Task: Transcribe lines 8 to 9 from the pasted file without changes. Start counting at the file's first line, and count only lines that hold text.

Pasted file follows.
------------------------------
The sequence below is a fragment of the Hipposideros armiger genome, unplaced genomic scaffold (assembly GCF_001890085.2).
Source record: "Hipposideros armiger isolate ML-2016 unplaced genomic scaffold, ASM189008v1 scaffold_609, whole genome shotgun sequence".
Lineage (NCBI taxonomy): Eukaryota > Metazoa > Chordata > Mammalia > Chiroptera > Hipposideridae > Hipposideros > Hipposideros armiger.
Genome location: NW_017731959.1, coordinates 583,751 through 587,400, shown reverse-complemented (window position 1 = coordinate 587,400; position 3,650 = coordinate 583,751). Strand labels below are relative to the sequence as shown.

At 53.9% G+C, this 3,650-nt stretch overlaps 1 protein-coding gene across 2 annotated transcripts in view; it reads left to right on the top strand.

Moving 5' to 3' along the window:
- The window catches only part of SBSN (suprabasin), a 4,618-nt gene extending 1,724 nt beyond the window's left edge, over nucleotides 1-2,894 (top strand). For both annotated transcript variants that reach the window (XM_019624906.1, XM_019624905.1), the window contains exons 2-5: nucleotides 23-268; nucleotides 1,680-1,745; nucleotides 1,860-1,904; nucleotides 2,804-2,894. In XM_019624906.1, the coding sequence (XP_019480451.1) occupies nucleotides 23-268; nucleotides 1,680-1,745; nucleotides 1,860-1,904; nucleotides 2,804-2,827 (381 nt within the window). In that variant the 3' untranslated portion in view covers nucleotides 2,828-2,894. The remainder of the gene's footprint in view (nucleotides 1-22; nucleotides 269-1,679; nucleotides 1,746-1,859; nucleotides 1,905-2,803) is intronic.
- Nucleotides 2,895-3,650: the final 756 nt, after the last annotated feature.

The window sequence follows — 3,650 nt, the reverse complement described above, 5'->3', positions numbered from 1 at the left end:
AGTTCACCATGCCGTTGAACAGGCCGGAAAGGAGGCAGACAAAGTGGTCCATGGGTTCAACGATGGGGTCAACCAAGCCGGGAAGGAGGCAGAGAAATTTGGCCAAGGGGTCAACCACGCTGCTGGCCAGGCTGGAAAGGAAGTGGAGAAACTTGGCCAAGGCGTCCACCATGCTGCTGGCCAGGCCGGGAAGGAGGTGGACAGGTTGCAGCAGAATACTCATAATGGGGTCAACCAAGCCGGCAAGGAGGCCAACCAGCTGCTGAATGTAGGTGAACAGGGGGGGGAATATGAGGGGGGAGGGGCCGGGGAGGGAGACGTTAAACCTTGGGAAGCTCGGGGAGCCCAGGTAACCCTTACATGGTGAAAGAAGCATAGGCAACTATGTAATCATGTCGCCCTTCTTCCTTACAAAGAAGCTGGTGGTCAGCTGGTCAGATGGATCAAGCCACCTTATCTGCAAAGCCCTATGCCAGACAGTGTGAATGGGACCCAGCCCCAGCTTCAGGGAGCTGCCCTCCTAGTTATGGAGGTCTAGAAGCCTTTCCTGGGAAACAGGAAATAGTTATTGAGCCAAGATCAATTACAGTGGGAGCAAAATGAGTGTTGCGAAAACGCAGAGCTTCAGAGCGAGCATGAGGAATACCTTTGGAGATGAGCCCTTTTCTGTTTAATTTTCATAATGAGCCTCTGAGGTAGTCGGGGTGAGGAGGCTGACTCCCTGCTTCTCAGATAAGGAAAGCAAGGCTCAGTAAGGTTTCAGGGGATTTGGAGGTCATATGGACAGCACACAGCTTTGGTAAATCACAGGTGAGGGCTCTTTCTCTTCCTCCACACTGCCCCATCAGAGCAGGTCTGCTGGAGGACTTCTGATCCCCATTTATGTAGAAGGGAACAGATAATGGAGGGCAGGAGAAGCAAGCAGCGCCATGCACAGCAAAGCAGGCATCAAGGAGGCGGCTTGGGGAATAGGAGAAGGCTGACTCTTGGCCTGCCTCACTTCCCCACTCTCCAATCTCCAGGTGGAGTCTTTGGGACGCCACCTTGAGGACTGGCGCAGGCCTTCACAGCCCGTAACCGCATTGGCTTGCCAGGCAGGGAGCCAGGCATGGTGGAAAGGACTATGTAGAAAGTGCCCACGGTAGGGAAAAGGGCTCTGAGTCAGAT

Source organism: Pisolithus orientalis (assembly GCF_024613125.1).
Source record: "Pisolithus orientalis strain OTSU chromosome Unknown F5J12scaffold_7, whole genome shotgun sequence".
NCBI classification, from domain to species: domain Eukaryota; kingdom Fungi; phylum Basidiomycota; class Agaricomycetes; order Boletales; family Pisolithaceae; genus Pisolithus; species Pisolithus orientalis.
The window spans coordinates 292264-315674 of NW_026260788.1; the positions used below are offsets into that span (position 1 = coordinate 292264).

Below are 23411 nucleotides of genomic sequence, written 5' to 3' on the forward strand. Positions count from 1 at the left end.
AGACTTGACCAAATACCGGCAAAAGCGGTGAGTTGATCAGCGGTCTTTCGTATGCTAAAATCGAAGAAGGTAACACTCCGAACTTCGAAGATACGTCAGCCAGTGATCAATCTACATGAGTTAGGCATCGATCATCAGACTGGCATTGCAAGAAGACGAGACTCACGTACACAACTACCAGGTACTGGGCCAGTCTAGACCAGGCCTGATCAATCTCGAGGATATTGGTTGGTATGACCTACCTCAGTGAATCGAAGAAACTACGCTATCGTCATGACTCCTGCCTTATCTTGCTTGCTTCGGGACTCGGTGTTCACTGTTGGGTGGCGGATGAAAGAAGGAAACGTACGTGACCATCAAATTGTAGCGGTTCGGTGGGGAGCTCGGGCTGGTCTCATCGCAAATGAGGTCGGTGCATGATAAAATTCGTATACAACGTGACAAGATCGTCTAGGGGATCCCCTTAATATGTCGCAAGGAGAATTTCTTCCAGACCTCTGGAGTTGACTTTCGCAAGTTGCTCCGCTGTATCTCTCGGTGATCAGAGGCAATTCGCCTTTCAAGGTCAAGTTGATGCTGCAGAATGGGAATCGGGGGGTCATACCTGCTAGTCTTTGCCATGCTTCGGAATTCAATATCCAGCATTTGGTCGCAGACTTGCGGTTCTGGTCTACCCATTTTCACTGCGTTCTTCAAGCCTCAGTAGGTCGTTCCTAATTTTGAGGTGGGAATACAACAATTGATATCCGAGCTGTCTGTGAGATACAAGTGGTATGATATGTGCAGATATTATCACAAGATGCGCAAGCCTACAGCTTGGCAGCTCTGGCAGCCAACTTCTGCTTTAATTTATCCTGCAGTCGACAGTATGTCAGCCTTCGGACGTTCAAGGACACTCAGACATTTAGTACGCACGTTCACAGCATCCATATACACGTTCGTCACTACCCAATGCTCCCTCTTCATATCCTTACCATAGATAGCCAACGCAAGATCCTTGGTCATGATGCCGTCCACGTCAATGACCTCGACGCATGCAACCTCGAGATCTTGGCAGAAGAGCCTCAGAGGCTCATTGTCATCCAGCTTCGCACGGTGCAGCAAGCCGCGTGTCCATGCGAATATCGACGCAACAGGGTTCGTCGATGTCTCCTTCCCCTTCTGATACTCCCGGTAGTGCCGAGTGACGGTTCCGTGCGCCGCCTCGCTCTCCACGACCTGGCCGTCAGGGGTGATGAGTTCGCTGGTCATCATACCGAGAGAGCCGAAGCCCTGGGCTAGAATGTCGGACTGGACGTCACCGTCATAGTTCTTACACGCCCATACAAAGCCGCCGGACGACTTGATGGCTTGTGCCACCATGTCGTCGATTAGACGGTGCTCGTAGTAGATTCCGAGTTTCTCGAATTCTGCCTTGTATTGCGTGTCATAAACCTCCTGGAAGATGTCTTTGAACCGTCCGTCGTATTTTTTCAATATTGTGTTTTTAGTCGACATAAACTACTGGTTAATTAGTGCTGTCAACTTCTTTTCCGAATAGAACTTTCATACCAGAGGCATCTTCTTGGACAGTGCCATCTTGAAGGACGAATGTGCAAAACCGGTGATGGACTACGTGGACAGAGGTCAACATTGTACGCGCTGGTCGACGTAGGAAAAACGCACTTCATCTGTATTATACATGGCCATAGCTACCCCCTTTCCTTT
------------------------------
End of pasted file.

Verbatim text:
- Nucleotides 2,895-3,650: the final 756 nt, after the last annotated feature.

The window sequence follows — 3,650 nt, the reverse complement described above, 5'->3', positions numbered from 1 at the left end: